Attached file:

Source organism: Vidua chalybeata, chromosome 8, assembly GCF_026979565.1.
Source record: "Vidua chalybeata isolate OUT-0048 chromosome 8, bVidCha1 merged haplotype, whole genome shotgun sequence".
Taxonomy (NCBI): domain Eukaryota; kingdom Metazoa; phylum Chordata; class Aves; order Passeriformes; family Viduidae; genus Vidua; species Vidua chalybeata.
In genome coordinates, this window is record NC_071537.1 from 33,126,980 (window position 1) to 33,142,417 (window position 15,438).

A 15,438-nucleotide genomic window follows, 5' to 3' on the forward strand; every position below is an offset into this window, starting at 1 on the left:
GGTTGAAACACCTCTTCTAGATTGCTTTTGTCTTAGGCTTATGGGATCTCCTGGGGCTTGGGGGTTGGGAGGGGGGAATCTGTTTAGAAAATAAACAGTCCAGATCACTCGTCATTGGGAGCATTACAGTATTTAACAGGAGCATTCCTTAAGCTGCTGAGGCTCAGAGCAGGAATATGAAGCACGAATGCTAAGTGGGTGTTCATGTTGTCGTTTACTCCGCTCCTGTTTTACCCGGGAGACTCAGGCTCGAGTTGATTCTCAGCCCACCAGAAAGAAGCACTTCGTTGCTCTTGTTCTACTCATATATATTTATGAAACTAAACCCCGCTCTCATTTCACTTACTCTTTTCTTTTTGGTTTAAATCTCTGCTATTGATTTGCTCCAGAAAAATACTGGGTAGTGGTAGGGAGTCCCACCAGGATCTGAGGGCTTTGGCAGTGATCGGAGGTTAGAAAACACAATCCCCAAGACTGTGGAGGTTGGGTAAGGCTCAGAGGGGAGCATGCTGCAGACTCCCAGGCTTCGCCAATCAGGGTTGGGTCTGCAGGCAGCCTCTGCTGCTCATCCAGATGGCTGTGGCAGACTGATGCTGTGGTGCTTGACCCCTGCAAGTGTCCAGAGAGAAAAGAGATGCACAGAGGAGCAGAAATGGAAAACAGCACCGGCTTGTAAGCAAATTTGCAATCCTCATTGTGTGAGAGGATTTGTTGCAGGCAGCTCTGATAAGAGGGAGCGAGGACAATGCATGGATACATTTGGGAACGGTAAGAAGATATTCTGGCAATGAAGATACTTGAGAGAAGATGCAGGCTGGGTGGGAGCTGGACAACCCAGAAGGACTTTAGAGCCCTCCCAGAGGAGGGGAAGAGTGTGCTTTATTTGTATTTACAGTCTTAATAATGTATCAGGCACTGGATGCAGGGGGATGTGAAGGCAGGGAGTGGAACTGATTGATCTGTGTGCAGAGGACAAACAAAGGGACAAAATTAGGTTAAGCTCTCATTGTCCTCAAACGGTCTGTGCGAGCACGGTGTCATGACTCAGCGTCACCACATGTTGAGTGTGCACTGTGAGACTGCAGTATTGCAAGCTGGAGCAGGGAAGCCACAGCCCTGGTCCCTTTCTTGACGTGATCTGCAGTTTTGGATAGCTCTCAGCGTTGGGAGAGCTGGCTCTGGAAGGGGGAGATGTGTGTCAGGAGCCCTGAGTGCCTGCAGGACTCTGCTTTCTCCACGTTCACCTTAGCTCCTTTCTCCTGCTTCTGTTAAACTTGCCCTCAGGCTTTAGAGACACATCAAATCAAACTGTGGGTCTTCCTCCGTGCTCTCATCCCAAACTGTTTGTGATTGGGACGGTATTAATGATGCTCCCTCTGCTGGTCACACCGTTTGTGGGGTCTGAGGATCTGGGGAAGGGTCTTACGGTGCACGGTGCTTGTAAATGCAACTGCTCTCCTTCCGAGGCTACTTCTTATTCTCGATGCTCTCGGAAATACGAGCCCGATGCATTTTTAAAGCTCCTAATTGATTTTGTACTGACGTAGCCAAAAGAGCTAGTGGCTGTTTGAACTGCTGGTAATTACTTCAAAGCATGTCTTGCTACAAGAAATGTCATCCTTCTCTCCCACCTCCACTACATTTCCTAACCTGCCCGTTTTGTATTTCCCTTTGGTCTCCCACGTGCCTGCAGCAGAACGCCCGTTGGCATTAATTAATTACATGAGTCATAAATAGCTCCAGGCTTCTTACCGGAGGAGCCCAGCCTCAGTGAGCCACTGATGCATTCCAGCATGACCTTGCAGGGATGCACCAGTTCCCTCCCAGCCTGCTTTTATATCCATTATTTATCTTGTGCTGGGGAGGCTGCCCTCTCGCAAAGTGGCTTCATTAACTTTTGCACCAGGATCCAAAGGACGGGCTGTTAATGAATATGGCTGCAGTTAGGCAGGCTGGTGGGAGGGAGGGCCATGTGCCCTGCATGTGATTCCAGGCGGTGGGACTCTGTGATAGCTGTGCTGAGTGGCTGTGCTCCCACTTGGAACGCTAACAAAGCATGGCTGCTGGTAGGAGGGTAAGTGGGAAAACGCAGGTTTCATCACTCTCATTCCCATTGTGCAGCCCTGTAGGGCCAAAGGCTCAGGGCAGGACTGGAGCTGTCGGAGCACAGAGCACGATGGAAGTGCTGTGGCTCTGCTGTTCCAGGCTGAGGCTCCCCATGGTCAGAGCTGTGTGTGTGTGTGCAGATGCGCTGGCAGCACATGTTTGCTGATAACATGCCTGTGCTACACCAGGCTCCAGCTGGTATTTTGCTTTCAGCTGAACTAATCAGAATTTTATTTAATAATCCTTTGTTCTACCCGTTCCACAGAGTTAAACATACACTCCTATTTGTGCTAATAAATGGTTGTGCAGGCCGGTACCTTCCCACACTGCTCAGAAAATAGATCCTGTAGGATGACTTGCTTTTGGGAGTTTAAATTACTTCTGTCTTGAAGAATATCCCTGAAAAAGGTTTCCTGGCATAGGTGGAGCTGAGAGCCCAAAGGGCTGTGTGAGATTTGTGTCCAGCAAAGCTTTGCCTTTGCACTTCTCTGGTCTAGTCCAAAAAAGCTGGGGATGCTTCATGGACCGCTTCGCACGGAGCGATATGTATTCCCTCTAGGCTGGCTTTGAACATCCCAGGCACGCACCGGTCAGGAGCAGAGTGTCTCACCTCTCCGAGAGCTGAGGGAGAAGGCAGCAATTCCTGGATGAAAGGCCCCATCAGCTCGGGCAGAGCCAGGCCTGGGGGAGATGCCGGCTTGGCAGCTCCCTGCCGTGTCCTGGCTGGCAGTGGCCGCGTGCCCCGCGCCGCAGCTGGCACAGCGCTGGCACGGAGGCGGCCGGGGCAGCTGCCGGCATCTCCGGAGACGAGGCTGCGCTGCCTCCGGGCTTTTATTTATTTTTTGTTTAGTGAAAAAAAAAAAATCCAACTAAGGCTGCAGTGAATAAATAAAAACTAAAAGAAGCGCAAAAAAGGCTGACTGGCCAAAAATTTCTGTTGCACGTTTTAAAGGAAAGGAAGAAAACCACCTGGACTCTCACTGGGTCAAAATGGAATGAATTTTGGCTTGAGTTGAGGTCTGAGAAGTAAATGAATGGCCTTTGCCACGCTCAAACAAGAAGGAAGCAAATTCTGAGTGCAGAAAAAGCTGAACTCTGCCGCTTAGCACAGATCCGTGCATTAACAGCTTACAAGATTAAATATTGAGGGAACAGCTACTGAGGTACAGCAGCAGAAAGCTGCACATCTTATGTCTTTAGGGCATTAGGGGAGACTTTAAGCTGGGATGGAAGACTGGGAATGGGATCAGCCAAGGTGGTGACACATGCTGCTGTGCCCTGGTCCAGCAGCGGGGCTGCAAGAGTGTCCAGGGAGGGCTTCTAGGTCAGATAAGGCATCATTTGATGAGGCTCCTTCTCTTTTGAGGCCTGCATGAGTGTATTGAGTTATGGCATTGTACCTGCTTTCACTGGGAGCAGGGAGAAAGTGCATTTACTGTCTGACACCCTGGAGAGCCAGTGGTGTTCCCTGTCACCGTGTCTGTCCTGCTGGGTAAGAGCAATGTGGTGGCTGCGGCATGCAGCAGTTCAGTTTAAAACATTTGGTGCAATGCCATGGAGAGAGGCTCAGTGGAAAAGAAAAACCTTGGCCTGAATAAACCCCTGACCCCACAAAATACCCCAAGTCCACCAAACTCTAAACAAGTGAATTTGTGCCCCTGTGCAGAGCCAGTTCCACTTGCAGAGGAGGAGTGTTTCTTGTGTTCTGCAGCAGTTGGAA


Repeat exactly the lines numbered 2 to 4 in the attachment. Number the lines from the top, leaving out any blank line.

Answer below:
Source record: "Vidua chalybeata isolate OUT-0048 chromosome 8, bVidCha1 merged haplotype, whole genome shotgun sequence".
Taxonomy (NCBI): domain Eukaryota; kingdom Metazoa; phylum Chordata; class Aves; order Passeriformes; family Viduidae; genus Vidua; species Vidua chalybeata.
In genome coordinates, this window is record NC_071537.1 from 33,126,980 (window position 1) to 33,142,417 (window position 15,438).